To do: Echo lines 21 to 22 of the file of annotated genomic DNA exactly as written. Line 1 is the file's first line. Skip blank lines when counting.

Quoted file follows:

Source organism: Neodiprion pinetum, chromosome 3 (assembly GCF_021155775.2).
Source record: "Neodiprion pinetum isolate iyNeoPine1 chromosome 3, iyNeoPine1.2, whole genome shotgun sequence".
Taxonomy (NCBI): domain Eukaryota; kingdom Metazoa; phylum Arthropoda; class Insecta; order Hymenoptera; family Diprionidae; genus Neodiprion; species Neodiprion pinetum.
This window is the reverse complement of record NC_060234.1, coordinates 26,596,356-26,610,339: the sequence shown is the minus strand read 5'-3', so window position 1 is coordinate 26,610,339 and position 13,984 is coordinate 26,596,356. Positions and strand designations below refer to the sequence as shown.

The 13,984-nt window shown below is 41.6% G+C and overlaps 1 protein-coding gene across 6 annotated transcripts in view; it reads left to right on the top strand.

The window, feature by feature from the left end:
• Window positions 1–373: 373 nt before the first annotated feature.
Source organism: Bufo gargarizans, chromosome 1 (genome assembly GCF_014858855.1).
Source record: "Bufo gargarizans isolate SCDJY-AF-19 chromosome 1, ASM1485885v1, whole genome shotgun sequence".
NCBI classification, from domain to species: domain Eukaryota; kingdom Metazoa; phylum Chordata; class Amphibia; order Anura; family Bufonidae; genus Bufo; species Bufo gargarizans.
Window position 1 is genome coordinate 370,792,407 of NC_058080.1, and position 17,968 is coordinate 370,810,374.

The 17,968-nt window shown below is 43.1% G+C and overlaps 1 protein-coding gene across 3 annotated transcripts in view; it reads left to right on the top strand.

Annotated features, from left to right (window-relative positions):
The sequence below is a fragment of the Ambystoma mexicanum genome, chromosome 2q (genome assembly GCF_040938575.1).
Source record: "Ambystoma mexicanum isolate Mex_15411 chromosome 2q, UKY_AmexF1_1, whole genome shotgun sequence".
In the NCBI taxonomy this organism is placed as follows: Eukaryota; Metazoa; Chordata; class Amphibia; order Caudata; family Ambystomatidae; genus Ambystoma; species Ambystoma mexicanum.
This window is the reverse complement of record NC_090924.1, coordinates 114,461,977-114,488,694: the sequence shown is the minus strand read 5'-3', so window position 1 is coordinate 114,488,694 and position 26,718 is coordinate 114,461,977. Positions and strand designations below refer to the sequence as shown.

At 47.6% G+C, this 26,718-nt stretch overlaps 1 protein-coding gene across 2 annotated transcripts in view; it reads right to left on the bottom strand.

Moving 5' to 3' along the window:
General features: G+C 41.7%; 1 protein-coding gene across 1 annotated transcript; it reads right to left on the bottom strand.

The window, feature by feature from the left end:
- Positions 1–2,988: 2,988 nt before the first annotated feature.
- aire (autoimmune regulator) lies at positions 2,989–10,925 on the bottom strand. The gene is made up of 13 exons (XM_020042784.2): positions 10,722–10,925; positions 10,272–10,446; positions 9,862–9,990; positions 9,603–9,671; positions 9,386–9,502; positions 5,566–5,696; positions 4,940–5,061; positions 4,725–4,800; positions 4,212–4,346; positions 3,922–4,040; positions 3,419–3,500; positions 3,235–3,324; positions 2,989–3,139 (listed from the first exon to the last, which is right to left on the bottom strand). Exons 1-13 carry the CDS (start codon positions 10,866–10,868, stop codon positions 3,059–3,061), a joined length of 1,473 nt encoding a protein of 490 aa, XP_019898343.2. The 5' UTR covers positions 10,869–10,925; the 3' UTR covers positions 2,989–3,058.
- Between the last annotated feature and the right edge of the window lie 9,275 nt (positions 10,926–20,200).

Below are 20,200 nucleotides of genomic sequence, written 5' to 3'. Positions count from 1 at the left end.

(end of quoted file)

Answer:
The window, feature by feature from the left end:
- Positions 1–2,988: 2,988 nt before the first annotated feature.